UNCASVILLE — For three days this week at the Mohegan Sun casino, small technology firms, manufacturers and researchers barely underway with ideas for developing a product are gathering with the hope of gaining an advantage in the quest for $2 billion a year in grants.

About 80 percent of the 500 attendees at the Small Business Innovation Research (SBIR) summit on Wednesday were from Connecticut companies. Some were not seeking money at all, but were the large corporations that would like to license their inventions and the federal agencies who could be the end customers.

The summit, which ends Thursday, is a glimpse at the state of the state’s feeder system for research that can change the way manufacturing happens at places like Sikorsky and Pratt & Whitney, two large sponsors of the event.

Many of the SBIR grantees are so early in their technology development that they don’t have a product to sell yet, or are selling in such small quantities that they don’t have enough revenue to support their staffing costs.

Scott DeFelice, CEO of Oxford Performance Materials in South Windsor, was one of the few small companies there that has commercial sales.

“Frankly, I think there should be a lot more commercial companies here,” DeFelice said. He attended for two reasons — one, he hoped to find university or nonprofit researchers that might be working on technology that his company could end up selling; and two, Oxford is applying for its own SBIR grant this fall.

DeFelice plans to partner with a German research institute to create lower-leg and foot prosthetics made with additive technology. Additive technology is a process of using metal powders to build up a product millimeter by millimeter. Because the product doesn’t rely on a mold or tooling to tell the machine where to cut away material, it can be easily customized, and some shapes can be made that would many more steps in traditional machining.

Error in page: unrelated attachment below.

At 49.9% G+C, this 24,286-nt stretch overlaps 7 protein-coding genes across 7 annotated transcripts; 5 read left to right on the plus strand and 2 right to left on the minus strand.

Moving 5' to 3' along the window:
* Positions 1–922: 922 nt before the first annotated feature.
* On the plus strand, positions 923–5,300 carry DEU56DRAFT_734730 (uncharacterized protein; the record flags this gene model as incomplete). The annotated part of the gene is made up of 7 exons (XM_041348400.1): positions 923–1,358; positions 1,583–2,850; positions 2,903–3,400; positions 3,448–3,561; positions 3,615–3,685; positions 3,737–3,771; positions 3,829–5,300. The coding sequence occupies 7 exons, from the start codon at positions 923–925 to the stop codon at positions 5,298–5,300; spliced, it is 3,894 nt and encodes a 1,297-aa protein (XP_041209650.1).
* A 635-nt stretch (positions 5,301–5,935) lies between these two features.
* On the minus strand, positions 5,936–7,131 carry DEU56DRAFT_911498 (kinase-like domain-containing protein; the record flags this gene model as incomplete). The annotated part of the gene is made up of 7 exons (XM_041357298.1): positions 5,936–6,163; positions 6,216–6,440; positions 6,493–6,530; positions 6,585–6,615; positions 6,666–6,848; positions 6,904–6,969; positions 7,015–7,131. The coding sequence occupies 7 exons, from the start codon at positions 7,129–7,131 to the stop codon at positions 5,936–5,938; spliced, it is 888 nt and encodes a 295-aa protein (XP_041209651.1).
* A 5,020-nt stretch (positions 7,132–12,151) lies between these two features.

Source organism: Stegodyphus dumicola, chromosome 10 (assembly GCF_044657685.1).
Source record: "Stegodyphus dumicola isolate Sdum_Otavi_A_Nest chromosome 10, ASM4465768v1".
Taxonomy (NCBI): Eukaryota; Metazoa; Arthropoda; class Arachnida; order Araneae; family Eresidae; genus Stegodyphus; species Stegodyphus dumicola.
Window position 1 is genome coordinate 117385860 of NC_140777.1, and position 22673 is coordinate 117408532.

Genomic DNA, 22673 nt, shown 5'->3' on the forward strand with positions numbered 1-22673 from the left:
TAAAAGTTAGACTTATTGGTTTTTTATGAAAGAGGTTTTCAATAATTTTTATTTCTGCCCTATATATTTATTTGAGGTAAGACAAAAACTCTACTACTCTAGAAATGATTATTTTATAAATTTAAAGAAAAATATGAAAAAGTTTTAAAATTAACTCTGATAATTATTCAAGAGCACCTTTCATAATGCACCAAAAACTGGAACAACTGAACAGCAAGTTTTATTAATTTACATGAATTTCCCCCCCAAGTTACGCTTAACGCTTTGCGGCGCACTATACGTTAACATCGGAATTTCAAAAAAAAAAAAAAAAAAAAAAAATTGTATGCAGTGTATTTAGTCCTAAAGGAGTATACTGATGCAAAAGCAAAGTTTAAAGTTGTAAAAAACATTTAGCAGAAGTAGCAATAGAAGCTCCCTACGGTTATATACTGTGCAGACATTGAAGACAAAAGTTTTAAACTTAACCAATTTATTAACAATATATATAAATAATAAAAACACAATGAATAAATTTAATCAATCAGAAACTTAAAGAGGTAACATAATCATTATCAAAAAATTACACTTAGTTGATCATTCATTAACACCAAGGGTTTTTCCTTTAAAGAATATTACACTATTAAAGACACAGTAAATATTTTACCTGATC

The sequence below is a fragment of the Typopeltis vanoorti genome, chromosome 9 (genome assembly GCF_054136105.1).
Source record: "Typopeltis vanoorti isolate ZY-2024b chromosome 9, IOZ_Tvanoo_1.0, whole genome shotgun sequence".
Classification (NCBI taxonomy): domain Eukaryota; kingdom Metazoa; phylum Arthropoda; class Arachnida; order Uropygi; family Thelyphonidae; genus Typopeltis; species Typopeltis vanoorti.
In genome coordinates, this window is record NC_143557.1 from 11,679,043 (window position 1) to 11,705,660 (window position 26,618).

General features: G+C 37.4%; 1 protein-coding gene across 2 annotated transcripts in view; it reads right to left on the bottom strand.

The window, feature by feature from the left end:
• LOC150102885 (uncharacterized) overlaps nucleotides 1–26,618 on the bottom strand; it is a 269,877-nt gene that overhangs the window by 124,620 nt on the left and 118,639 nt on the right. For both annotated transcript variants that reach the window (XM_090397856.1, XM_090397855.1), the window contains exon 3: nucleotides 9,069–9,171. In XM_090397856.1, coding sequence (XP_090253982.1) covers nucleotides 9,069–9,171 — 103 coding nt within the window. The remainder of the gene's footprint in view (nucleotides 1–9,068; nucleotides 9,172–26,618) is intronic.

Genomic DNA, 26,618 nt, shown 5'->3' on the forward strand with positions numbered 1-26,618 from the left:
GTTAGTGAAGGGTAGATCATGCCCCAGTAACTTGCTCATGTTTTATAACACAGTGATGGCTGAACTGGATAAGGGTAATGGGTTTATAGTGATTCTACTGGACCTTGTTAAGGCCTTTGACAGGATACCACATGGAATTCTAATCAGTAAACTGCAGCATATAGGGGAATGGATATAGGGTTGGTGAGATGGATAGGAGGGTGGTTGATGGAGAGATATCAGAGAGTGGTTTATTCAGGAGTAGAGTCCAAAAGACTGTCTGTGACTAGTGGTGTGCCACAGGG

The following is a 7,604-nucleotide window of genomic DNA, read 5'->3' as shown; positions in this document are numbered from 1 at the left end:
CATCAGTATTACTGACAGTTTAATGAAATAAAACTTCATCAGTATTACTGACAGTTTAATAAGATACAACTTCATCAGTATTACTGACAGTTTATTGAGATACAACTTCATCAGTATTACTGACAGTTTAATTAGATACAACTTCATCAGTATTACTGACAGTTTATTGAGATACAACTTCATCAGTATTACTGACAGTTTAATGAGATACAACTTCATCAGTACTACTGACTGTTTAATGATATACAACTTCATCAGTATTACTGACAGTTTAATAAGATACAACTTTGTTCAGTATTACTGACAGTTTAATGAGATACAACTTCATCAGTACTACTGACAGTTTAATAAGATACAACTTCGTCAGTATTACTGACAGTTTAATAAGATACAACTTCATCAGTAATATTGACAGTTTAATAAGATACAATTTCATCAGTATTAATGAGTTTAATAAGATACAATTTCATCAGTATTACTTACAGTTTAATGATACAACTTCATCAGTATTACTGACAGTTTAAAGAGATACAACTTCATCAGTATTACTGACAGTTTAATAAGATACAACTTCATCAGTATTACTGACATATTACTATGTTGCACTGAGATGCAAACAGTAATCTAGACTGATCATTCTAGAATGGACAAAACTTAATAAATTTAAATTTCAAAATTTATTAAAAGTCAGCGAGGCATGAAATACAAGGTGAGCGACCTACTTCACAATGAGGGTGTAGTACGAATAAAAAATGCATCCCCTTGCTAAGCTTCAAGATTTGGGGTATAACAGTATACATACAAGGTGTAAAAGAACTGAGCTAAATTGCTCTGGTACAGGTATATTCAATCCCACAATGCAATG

“If you have a really compelling market opportunity that is just beyond your financial capability, you can raise capital with dilutes the shareholders,” he said — or you can try for a grant like this one, that doesn’t require an equity stake.

There are many technology firms that receive the $150,000 or $1 million grants repeatedly over the years, but never make it to self-sustaining sales, even over a decade.

“That critique of the SBIR program is valid,” DeFelice said, adding, “There does seem to be more focus on trying to bring truly relevant research forward.”

SBIR is designed to stimulate innovation, meet federal technology needs and increase private-sector commercialization of federal R & D funding.

Phyl Speser, CEO of a technology transfer consultancy in Rhode Island, is expected to speak Thursday on how to expand a business after the SBIR money ends. He said roughly half of the larger grantees — who had success at the lower level first — get to commercial success.

When companies explain why they can’t commercialize their technology, Speser said in an interview, they say the market isn’t ready, or they ran out of money. He said both pitfalls could be avoided with more preparation.

“You need to think now about your post-SBIR life,” he said.

The last time Connecticut hosted a Small Business Innovation Research (SBIR) conference was in 2010, and that time, more than 900 people attended, and only 35 percent were from Connecticut. Connecticut Innovations Small Business Innovation Director Deb Santy said the lower attendance is partly due to SBIR doing less promotion of the conference to companies around the nation, and partly to federal government cutbacks on travel budgets.

Sikorsky Innovations Chief Chris Van Buiten told the small companies in attendance that his group, the advanced research team at the helicopter manufacturer, is designed to partner with small companies. Even Sikorsky’s thousands of engineers “cannot solve all the problems,” he told attendees. “You [are] the rocket fuel for those large companies, driving innovation at those large companies.”

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